February 22, 2011

Infinity and Outer Space

You don’t have to be a scientist or philosopher to be fascinated by infinity. I suspect most of us have looked up to the stars on a clear night and wondered how the universe can go on forever, if in fact, it does.

Recently, I borrowed a book on infinity from our local library, and after struggling to understand the first two pages without success, I promptly returned it. Unfortunately, the author focused on the concept of infinity as it relates to mathematics which was not my strong suit in high school or college,

What intrigues me is the apparent infinity of space, and after reading on-line about the big bang theory, time warps, string theories, and the fourth dimension, I am convinced there are an infinite number of theories on the subject of infinity.

I will continue to search for an explanation of what may lie beyond the stars, but for now, I freely admit that the infinity of space is simply . . . incomprehensible.

There are people who believe the existence of a Creator God is also impossible to understand. They believe the delicate beauty of a Columbine or the power and bulk of a Blue Whale are merely accidental structures that in some inexplicable manner and without purpose or direction from some creative power just happen to come together.

As for me, I believe the wonder and majesty of our natural world and the heavens above point to a deliberate Designer who not only created us and the world in which we live, but sustains it as well.

February 5, 2011

Healing Hands

When I was in our Penn Yan Library last week, I checked the nonfiction new book section as I often do for subjects that might be of interest to me. I don't know why I picked up Manifesting Michelangelo, because the title and cover art didn’t hint at what was on the inside.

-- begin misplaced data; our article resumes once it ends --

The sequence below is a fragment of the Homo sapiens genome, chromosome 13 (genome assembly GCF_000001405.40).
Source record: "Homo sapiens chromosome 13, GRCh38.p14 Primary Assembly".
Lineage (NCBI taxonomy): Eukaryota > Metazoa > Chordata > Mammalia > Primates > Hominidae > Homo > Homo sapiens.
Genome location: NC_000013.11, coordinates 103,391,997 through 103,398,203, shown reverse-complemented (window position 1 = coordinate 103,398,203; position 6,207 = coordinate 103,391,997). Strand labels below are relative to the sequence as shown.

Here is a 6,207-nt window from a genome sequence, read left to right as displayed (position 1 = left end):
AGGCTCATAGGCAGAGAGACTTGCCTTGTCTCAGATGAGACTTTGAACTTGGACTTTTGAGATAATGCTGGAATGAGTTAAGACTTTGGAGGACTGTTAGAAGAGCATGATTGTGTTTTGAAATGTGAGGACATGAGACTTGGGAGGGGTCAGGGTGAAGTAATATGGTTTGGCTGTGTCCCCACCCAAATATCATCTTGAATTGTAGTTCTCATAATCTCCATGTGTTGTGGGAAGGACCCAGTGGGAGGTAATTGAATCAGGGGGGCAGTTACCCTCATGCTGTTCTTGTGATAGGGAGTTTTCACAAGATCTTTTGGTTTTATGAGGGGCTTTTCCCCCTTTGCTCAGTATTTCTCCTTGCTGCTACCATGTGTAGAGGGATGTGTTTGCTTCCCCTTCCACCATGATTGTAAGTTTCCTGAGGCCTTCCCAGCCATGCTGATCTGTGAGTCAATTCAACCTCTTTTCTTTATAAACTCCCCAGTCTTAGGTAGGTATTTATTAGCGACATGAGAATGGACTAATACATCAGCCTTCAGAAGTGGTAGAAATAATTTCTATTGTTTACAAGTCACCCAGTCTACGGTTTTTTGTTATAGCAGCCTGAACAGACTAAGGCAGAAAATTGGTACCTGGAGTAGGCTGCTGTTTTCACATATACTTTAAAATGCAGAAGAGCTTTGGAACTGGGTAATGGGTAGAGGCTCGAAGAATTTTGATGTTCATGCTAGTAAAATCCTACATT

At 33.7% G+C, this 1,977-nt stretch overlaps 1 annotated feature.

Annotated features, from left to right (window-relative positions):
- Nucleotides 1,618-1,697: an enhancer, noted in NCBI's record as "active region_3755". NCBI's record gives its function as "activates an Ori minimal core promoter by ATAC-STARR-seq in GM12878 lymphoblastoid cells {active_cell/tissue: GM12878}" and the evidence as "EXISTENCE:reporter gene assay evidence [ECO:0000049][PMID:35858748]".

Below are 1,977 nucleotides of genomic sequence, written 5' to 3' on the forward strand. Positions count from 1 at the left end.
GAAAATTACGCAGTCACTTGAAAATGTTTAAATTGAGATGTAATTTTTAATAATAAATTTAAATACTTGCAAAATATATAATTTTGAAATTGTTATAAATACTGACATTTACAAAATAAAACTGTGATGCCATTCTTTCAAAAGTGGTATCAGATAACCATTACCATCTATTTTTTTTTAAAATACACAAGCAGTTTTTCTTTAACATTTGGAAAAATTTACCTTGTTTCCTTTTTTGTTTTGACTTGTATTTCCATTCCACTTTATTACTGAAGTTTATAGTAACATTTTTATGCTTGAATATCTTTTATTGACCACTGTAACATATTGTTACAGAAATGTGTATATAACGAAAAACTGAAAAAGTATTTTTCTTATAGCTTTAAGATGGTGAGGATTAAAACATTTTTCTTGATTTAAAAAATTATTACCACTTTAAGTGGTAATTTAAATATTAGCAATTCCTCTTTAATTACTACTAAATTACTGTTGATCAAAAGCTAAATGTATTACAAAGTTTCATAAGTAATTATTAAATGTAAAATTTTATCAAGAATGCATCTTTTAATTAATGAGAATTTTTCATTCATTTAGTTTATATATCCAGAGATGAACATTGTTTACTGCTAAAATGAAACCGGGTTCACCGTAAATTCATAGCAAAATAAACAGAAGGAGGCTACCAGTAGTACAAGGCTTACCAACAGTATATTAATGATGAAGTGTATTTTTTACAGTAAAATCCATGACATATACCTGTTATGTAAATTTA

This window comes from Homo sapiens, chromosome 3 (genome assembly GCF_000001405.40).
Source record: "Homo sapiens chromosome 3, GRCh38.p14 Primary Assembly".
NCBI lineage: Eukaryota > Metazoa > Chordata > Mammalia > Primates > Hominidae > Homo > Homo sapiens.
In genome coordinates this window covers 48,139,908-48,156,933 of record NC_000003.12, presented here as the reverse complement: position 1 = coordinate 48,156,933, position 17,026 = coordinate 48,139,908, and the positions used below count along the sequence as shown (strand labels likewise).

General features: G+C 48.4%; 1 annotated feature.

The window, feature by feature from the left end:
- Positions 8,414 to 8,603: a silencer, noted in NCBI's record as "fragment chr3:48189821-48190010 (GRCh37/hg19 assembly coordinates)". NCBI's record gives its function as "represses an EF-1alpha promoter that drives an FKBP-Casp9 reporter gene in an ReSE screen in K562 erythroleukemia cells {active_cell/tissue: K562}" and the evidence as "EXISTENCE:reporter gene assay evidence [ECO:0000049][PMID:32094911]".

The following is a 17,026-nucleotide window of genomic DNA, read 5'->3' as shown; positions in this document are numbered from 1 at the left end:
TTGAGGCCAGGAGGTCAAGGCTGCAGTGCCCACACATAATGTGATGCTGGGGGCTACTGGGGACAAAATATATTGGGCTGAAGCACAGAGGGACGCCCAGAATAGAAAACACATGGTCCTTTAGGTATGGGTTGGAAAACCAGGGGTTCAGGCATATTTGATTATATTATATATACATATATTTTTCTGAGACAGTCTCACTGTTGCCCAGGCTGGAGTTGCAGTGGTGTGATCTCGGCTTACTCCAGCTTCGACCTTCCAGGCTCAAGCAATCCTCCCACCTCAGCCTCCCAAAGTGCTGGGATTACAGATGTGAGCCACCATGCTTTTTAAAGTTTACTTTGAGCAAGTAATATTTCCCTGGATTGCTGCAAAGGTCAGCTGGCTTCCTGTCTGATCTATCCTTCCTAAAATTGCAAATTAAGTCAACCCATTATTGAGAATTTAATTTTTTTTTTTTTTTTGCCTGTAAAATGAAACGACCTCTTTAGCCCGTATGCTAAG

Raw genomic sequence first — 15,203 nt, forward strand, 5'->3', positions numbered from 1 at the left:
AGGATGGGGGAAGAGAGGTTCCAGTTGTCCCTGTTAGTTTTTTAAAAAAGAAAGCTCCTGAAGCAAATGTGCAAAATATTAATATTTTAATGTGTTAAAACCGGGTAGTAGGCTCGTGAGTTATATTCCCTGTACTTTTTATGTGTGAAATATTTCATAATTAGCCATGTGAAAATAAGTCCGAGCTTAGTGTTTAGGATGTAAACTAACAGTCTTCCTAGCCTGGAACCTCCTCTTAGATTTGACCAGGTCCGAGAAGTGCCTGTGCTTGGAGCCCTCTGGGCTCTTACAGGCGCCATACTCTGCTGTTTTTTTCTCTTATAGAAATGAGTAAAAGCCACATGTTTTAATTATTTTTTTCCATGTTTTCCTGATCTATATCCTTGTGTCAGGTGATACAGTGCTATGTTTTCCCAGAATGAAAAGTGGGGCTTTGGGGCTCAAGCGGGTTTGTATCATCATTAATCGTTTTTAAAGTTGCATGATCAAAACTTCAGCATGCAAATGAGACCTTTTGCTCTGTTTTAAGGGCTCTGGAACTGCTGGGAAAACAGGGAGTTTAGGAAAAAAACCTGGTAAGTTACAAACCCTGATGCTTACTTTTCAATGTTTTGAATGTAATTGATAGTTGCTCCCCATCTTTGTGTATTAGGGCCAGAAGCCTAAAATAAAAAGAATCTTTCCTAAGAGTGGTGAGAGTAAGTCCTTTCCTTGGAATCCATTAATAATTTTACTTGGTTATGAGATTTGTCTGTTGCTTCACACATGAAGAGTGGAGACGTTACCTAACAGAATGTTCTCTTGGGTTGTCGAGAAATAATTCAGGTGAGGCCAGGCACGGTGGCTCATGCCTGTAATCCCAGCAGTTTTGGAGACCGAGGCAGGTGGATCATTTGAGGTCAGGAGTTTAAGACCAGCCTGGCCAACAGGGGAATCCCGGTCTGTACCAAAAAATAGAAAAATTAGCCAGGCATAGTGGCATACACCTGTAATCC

When I read the inner flyleaf of the book by Joseph Pierce Farrell, I knew immediately, I had a remote connection to the writer. In 2001, Farrell made the remarkable discovery that he is able to heal and transform people simply with intention and with a profound connection to a higher source. My tie with Farrell is the fact that both my father and my aunt claimed that my grandfather, a minister in the Swedish Baptist Church, had "healing hands."

In Manifesting Michelangelo, Farrell reports in a very convincing way that he, as the instrument of a higher source, restored the facial features of a severely disfigured young man, mended the broken bones of an accident victim and virtually erased an inoperable brain cancer in a woman. These healings were accomplished with his hands, meditation and the spiritual source to which he refers. Farrell suggests it’s the same “Source” that Michelangelo credited for his remarkable achievements.

Dr. Isaam Nemeh, a recent guest on the popular Dr. Oz show, is a physician and a Catholic who also heals patients through prayer and faith. Dr. Nemeh is a short, portly, middle aged man who simply sees himself as an instrument of God. He reports that he has no ego and claims his mind is completely at peace when he quietly begins treating someone with the prayer, “Come Holy Spirit in the name of Jesus Christ.”

On several occasions, I observed faith healers at work in large gatherings, and frankly, I came away thinking the process was intended to impress the congregation rather than heal those who were ill. After reading Farrell’s book and learning of Dr. Nemeh’s methods, I am convinced that they are legitimate healers.

In Manifesting Michelangelo, Farrell suggests we are all born with a “sacred potential to manifest change.” If we accept his premise, then each of us should ask ourselves, “What is my sacred potential, and how is it being used?